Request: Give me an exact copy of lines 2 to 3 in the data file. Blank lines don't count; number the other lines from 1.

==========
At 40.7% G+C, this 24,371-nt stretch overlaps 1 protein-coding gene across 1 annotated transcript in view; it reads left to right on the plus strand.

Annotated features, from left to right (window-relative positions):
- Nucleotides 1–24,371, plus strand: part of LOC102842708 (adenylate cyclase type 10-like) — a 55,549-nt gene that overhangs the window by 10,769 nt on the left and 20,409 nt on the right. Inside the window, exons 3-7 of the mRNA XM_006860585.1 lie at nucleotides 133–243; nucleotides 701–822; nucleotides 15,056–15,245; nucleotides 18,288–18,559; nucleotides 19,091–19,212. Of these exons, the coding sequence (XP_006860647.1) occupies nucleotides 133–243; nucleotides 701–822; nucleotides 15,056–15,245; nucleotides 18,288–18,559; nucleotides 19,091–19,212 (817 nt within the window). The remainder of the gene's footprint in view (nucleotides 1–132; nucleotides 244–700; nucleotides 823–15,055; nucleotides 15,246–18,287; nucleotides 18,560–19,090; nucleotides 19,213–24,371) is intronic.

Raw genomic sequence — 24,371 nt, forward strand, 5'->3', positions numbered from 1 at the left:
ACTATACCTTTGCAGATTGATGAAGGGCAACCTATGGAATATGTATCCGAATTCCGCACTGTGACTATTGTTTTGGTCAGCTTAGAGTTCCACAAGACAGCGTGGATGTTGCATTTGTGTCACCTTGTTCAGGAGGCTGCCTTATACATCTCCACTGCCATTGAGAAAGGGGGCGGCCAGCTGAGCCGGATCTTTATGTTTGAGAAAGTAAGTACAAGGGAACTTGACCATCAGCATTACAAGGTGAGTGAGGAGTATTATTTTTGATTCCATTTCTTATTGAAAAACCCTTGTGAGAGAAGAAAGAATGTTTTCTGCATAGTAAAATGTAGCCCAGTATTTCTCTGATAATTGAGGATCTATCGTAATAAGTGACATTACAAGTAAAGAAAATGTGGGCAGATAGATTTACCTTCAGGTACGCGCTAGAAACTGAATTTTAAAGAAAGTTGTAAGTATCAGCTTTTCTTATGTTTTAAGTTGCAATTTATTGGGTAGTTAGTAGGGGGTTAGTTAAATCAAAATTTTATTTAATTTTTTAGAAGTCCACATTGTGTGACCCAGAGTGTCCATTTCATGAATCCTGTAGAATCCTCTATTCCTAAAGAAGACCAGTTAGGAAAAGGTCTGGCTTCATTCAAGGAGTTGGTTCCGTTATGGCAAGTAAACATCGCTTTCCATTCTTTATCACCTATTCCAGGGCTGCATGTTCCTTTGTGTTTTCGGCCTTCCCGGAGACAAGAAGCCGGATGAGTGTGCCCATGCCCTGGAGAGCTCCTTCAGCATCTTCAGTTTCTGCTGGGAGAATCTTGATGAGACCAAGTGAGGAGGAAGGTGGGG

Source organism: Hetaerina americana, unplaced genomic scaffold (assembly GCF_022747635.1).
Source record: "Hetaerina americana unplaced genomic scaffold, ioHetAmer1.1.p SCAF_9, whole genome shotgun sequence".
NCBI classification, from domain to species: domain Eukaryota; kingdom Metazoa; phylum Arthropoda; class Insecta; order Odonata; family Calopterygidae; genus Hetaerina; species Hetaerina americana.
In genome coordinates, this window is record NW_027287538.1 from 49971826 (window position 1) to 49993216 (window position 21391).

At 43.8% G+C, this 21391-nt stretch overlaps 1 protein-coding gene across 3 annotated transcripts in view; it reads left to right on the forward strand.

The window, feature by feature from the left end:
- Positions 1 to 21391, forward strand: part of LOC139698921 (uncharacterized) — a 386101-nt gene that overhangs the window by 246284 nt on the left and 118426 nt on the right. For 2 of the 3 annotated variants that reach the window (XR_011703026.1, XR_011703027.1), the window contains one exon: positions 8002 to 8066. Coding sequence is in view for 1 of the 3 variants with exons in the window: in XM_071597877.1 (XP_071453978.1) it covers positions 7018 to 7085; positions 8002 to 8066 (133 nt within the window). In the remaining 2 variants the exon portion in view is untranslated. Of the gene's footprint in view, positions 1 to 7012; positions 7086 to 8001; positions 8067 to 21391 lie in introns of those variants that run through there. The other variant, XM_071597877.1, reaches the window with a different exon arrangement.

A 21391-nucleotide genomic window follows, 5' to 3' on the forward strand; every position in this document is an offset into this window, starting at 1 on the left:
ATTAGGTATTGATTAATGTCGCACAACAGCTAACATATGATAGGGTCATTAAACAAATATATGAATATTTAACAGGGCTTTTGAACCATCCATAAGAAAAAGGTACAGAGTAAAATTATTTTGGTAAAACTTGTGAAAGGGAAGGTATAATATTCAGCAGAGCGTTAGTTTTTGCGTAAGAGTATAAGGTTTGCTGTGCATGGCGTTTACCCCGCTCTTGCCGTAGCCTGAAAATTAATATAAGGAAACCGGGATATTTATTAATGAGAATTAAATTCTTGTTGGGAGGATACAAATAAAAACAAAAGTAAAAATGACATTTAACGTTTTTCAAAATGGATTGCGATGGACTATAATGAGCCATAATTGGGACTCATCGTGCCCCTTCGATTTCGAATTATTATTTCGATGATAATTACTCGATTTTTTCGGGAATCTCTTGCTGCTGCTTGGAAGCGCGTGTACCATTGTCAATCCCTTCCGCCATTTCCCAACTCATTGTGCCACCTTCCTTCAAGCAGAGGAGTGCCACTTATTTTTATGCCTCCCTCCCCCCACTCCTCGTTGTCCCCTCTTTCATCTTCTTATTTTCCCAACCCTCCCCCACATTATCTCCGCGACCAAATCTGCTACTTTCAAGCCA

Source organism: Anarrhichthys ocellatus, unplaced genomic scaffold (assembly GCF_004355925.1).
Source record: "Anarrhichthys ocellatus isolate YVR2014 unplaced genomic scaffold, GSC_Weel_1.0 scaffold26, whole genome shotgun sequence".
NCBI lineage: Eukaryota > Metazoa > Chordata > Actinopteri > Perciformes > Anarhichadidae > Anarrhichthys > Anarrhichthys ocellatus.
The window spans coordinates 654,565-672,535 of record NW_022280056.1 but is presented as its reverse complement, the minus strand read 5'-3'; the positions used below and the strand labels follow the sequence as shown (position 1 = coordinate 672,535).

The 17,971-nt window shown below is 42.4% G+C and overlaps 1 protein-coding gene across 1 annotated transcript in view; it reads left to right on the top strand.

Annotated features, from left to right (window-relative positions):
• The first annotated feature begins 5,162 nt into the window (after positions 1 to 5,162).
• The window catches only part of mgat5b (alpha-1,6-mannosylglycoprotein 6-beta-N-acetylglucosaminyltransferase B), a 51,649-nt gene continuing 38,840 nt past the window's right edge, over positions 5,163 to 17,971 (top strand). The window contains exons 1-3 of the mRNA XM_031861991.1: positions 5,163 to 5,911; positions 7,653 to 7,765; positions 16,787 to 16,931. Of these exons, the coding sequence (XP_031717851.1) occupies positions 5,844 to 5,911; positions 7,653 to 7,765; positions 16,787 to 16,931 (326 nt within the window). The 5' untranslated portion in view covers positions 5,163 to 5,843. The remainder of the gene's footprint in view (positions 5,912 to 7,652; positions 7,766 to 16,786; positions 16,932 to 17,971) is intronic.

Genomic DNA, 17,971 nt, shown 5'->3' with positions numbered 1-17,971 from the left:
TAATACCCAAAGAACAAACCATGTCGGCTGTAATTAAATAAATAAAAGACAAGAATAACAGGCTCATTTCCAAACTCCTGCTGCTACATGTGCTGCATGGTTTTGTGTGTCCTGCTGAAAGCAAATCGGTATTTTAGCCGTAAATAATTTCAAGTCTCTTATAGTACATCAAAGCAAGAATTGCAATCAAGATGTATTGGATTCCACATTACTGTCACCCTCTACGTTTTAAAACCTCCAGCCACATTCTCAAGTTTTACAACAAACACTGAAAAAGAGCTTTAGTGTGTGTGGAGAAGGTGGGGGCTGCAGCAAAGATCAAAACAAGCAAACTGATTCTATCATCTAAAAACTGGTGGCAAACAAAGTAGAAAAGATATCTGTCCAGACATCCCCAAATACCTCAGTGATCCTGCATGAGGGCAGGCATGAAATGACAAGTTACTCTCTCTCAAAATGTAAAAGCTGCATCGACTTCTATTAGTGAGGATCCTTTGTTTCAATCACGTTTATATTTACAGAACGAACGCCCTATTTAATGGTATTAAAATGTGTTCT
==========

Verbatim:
Annotated features, from left to right (window-relative positions):
- Nucleotides 1–24,371, plus strand: part of LOC102842708 (adenylate cyclase type 10-like) — a 55,549-nt gene that overhangs the window by 10,769 nt on the left and 20,409 nt on the right. Inside the window, exons 3-7 of the mRNA XM_006860585.1 lie at nucleotides 133–243; nucleotides 701–822; nucleotides 15,056–15,245; nucleotides 18,288–18,559; nucleotides 19,091–19,212. Of these exons, the coding sequence (XP_006860647.1) occupies nucleotides 133–243; nucleotides 701–822; nucleotides 15,056–15,245; nucleotides 18,288–18,559; nucleotides 19,091–19,212 (817 nt within the window). The remainder of the gene's footprint in view (nucleotides 1–132; nucleotides 244–700; nucleotides 823–15,055; nucleotides 15,246–18,287; nucleotides 18,560–19,090; nucleotides 19,213–24,371) is intronic.